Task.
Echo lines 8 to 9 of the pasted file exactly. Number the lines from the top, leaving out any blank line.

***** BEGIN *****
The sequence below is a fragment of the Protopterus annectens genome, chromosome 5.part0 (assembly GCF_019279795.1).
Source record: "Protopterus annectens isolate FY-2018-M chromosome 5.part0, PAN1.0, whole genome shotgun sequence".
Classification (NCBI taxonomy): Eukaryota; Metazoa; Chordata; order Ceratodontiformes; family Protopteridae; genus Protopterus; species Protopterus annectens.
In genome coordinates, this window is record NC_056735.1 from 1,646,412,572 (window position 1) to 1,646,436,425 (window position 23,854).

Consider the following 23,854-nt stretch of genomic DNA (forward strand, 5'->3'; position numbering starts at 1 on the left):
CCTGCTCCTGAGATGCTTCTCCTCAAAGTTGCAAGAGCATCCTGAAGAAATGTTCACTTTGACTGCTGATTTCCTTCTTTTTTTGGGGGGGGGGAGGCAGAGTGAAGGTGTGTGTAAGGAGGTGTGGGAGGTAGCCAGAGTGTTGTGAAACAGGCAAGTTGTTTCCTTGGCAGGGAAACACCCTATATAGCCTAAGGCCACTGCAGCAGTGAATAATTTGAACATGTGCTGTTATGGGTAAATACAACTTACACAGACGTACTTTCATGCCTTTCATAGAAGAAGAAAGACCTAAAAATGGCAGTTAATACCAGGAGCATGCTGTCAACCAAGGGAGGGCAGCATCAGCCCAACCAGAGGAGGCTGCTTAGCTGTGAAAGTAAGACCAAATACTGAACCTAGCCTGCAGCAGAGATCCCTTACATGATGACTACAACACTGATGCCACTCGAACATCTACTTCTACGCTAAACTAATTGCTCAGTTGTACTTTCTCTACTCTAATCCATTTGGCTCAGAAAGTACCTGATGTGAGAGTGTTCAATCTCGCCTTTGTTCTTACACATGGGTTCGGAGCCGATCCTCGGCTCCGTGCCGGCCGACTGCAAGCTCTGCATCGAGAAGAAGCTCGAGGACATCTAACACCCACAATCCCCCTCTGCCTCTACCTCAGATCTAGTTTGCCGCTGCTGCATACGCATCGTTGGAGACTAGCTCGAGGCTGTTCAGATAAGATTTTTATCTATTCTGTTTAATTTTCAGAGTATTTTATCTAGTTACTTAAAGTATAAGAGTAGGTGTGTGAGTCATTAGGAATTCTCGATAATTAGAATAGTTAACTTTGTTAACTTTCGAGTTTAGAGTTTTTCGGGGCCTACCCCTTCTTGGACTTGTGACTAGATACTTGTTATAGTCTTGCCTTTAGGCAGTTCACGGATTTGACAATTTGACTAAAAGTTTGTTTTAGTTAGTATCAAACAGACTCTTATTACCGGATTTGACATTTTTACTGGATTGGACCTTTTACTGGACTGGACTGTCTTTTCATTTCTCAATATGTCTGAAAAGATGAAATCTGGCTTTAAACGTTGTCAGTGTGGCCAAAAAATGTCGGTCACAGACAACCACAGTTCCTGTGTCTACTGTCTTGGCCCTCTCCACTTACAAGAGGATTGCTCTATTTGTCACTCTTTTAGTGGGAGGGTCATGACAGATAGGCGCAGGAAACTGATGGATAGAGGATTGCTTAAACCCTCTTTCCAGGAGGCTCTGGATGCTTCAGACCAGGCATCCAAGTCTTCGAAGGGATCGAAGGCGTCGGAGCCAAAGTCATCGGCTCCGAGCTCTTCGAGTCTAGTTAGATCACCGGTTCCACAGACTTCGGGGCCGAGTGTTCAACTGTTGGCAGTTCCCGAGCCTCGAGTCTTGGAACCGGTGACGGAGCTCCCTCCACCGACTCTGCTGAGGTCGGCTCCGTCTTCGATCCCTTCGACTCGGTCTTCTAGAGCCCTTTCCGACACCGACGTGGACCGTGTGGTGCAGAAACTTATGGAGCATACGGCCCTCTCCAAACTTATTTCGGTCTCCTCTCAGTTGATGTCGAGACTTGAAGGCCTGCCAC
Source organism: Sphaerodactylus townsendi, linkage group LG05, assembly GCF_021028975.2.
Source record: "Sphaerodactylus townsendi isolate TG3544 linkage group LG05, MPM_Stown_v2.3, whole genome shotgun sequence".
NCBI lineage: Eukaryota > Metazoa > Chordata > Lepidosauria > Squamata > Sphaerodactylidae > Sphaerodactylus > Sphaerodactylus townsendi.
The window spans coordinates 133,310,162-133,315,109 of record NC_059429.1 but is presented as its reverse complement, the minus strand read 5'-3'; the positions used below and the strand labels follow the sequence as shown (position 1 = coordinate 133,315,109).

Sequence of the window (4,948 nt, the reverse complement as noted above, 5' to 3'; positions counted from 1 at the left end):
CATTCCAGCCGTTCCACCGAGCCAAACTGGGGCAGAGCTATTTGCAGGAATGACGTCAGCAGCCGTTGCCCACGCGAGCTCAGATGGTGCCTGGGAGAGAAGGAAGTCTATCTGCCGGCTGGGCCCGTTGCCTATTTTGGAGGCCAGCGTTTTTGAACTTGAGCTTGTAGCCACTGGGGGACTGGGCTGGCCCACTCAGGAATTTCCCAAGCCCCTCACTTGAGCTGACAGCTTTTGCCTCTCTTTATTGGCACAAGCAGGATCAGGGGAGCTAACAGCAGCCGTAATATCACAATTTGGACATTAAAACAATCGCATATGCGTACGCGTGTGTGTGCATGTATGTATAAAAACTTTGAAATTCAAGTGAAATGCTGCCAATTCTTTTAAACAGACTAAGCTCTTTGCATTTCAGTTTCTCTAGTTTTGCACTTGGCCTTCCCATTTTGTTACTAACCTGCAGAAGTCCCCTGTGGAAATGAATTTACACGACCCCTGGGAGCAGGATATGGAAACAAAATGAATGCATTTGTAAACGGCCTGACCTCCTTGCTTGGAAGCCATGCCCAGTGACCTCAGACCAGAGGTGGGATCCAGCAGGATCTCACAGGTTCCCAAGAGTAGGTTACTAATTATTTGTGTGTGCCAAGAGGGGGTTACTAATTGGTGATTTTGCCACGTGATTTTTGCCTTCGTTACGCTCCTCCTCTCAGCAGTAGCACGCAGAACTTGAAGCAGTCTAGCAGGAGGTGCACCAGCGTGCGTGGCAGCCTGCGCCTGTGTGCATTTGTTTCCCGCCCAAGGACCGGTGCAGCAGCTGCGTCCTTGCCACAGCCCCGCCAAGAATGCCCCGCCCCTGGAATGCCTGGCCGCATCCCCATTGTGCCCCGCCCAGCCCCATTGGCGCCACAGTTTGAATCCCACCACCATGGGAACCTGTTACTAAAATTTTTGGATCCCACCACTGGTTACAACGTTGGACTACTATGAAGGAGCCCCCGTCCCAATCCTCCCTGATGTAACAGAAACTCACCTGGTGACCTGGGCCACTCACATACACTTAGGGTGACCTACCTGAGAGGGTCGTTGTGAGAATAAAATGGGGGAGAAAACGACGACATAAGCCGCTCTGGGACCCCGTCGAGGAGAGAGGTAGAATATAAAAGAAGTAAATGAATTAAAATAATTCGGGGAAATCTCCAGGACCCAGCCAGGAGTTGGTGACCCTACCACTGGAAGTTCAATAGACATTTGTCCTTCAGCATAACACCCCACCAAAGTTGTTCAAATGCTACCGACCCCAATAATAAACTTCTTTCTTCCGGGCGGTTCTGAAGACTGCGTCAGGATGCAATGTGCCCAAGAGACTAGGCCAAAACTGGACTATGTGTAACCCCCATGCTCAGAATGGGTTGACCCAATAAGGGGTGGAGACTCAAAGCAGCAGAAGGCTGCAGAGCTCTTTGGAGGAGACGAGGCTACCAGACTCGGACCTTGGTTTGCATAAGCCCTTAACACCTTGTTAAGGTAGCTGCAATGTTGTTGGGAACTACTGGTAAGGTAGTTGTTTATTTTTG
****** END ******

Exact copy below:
Source record: "Sphaerodactylus townsendi isolate TG3544 linkage group LG05, MPM_Stown_v2.3, whole genome shotgun sequence".
NCBI lineage: Eukaryota > Metazoa > Chordata > Lepidosauria > Squamata > Sphaerodactylidae > Sphaerodactylus > Sphaerodactylus townsendi.